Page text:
There are important RMD changes for 2021 that every 401(k) investor needs to know about to avoid penalties. 

Required minimum distributions (RMDs) are IRS-mandated withdrawals from retirement accounts. 

The IRS requires these withdrawals to ensure that taxes are paid on amounts that were contributed on a pretax basis, plus any tax-deferred earnings in those accounts over the years. 

Should you fail to take the required RMD, you will pay steep penalties. 

If you’re wondering if you have to take RMDs in 2021, the answer is YES. 

The stipulations in the CARES Act no longer apply, and the SECURE Act changes are now back in effect. 

The SECURE Act, which passed late December 2019, raised the RMDs from 401(k) plans and traditional IRAs from age 70½ to age 72 for those who turned 70½ in 2020. 

Then came the pandemic. 

In response, Congress passed the CARES Act, which effectively suspended RMDs for 2020 from 401(k)s, 403(b)s, 457 plans, traditional IRAs, SERP-IRAs, Simple IRAs, and Roth IRAs inherited in 2020. 

Under the Cares Act, the RMD waiver was for those who reached age 70½ in 2019 and who would be required to take their first RMD by April 1, 2020. 

Additionally, the CARES Act also impacted 2019 RMDs for those with a required beginning date of April 1, 2020. Any 2019 RMD amount remaining and not withdrawn by January 1, 2020, was waived.

[Related Read: 10 Ways the SECURE Act Is Changing the Future of Retirement]

2021 RMD Requirement Recap: What You Need to Know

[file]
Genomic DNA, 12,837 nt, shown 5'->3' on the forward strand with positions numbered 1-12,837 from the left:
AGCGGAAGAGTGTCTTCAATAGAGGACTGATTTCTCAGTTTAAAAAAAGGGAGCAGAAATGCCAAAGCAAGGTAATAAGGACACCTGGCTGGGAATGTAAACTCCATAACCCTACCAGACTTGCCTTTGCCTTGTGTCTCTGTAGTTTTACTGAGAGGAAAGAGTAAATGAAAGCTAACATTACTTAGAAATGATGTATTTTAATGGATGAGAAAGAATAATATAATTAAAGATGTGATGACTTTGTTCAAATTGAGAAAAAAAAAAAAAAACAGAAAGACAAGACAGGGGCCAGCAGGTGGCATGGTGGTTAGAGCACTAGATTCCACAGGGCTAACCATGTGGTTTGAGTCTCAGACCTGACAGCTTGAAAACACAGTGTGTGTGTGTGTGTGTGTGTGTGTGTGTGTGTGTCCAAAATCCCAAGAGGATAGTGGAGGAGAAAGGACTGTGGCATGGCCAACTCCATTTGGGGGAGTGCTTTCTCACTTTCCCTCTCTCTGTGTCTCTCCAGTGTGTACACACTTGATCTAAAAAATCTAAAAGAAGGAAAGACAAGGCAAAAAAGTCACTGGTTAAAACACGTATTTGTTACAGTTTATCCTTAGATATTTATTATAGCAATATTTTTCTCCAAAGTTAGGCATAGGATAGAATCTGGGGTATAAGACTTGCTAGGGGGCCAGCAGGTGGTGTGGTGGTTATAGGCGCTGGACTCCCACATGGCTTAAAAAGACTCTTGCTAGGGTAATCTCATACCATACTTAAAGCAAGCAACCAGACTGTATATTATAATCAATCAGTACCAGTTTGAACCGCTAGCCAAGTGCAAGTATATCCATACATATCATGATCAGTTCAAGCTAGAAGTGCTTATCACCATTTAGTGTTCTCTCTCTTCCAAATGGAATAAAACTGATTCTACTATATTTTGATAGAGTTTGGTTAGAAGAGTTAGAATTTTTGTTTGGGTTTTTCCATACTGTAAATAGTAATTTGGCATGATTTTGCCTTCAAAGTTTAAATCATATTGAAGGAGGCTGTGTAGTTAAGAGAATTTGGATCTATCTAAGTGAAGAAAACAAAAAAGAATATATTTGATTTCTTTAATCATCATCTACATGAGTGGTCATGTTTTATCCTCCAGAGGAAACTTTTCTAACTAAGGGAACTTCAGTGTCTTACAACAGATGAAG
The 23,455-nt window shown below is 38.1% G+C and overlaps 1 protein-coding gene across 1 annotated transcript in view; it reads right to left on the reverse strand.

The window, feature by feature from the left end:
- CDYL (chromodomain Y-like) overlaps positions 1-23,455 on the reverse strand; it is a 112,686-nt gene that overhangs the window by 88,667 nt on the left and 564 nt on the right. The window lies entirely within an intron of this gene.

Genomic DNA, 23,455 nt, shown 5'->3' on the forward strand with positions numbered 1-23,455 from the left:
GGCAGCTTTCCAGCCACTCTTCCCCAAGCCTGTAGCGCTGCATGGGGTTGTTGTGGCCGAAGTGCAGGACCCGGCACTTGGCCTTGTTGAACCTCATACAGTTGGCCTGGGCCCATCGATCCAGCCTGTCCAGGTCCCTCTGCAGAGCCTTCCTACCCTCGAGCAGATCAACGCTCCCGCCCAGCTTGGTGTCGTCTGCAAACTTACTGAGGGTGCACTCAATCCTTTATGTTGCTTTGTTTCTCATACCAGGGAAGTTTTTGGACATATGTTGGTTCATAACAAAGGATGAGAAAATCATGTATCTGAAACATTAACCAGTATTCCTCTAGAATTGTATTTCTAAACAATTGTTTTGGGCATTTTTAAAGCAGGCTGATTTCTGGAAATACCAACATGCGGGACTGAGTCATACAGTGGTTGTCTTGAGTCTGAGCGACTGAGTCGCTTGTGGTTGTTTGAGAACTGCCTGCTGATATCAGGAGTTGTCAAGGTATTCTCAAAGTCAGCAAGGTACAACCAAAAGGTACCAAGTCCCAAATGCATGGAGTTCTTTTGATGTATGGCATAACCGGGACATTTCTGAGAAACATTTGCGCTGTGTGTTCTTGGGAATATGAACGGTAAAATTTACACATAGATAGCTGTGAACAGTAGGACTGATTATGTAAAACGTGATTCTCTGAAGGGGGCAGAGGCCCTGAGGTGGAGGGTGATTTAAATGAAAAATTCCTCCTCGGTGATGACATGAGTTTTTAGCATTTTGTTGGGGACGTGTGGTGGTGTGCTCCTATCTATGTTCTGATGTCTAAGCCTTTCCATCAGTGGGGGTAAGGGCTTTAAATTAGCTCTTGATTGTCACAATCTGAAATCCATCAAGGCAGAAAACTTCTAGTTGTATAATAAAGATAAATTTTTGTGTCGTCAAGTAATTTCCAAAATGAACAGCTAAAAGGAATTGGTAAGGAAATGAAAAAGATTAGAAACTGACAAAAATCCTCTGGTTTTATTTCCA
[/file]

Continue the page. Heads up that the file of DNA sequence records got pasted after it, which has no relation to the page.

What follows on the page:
This year, RMDs from 401(k) plans and traditional IRAs must be taken at age 72. 

If you turned 70½ after January 1, 2020, you then have until April 1 of the year you reach 72 to take your RMD without penalty. 

Failure to take a required minimum distribution triggers a penalty of 50% of the shortfall. 

This means, if your RMD is $40,000 and you miss it, you owe a $20,000 penalty in addition to whatever taxes are due on the distribution you take to fix the shortfall.

To avoid this, it’s important to stay on top of RMD changes because more changes are coming. 

For January 1, 2022, the IRS released new RMD guidelines, as they expect people to live longer. The changes include smaller minimums.  

Last October, a bill was introduced in Congress to raise the RMD starting age to 75. However, nothing has come of this yet. 

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This content was originally published here.

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